Repost: Dead or Alive: Paradise Review

Most players remember Dead or Alive Extreme Volleyball on Xbox and the sequel that hit later on the Xbox 360. Paradise is meant to be a portable version of the title with the visit to New Zack Island using many of the same mini-games that the previous titles used, except that some of the content is questionable to be shown in public. Not because it’s inappropriate, but a lack of pride is necessary.

The Plot

Dead or Alive: Paradise has a very basic plot. Players choose one of the girls from the series and has a two week vacation on the island. Broken up into morning, daytime, afternoon, and nighttime, each mini-game or relaxation experience takes a chuck of that time. One of the goals is to be friends with all the girls on the island, through the purchasing of swimsuits, items, and food all tailored to their interests.

Earning money through winning mini-games or the casino at night provides the funds for these items. As for a story, there really isn’t one and the laid back approach feels that way on the surface, but for those who want to befriend every single character, the days fly by quicky.

The Look

Dead or Alive: Paradise looks both good and bad. During scenes that only have the chosen character, they look good, but during mini-games and other scenes with multiple characters, the quality overall takes a dive. It’s strange also because the landscape nature of the PSP screen is smaller than that of a console, but the character models sometimes don’t look complete.

The expected “boob” physics are present, but at the same time totally disturbing because it looked like the physics centered around them were programmed independent to the character model. This resulted in some comical scenes, but also was a little disappointing that the semi-realism of the title took a bit of a dive.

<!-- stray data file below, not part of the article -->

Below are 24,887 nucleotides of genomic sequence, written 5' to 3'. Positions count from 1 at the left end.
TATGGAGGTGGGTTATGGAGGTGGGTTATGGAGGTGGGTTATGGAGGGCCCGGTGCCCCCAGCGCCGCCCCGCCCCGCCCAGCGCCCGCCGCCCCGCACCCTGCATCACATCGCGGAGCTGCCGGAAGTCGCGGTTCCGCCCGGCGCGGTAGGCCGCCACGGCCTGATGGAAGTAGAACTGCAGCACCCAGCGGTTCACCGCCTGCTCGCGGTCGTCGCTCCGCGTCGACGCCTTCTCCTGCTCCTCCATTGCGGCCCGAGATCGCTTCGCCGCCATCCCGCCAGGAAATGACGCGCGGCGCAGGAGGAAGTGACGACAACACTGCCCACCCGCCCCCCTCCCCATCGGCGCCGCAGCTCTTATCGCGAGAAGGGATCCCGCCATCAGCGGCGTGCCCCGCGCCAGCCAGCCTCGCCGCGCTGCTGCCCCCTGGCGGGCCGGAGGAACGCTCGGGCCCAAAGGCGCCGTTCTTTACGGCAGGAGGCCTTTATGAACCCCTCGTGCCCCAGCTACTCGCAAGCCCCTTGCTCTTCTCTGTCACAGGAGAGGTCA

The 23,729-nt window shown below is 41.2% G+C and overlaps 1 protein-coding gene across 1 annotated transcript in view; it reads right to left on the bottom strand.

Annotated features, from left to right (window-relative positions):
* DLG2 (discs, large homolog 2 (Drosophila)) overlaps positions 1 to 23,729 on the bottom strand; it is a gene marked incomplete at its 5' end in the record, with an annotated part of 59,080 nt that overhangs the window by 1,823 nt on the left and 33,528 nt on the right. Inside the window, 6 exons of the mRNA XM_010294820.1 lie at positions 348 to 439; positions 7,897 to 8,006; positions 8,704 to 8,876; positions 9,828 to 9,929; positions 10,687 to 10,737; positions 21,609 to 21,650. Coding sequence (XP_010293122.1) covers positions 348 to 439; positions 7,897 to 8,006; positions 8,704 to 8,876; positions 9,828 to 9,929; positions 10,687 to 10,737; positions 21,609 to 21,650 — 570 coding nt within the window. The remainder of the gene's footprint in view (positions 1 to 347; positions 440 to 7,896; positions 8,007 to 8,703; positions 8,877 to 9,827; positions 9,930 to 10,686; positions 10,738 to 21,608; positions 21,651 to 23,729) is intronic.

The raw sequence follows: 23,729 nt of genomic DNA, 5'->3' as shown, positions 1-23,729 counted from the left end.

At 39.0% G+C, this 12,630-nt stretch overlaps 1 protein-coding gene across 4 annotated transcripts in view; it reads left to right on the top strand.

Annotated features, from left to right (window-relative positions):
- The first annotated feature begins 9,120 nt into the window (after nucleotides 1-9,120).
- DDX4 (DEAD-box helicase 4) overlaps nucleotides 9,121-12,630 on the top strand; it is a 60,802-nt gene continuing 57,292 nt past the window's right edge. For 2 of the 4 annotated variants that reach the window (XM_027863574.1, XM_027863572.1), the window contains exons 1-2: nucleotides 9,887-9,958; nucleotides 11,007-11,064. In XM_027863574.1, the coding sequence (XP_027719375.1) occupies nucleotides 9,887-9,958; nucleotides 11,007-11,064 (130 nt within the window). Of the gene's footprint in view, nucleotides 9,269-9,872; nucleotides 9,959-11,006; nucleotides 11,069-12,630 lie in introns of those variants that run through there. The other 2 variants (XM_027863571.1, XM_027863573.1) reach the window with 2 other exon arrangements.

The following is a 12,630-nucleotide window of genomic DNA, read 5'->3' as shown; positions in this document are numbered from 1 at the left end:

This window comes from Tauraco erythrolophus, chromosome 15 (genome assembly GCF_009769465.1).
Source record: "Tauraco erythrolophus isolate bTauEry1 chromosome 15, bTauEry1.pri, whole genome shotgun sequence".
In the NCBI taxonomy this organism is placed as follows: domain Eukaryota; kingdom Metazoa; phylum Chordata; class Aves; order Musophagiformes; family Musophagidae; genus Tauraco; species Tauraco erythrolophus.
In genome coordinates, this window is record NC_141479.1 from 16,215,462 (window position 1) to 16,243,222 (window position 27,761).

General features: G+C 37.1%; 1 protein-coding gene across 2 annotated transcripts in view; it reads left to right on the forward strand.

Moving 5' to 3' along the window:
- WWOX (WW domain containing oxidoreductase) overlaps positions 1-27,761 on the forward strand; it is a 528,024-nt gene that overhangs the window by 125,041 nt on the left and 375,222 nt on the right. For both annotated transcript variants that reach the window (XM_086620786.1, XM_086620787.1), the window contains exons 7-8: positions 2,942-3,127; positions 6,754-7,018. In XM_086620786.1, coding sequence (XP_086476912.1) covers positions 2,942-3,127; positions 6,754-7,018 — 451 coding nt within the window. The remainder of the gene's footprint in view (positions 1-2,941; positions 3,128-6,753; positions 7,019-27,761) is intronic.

The Sound

The soundtrack to the title is a bit boring, though the title does support music from a memory stick or internal memory, adding a bit of personal flavor. Dead or Alive: Paradise features both English and Japanese audio with subtitles and while there isn’t a lot of spoken lines, having the option was a nice touch.

If you ever heard 80s beach music, you know what to expect so adding your own music is the better option.

Function

With the core of the title based off of befriending all the girls on the island, there aren’t as many mini-games in the title to keep a lot of variety. Pool-hopping and beach volleyball are the main two options during the day and at the casino at night; it’s blackjack, poker, and slots. Pool-hopping takes some practice to become proficient and volleyball is both luck and skill. The casino games are fun and can earn a lot of money, but at the same time can wipe the wallet out. There are other mini-games as well, but will take multiple plays to experience all of them.

The mechanics of the relationships are very surface level with purchasing gifts that way to the heart of the character. The large amount of items that can be purchase lead to multiple plays and since the fourteen days goes by quickly, most of the time can be spent in the casino.

Decisions

While I was expecting something more tongue-in-cheek and humorous, Dead or Alive: Paradise falls of the cusp of that ideal. It brings the title to the portable, but doesn’t fully grasp all the possibilities. Even if the previous titles were similar, releasing the title onto the PlayStation Portable needed to have something special to make it worth the purchase.

Dead or Alive: Paradise is amusing, but strictly mature. It feels more like a prototype than a full release, but it is still a title that wouldn’t be on the handheld otherwise.

It’s provides something different and in that sense, it’s worth it.

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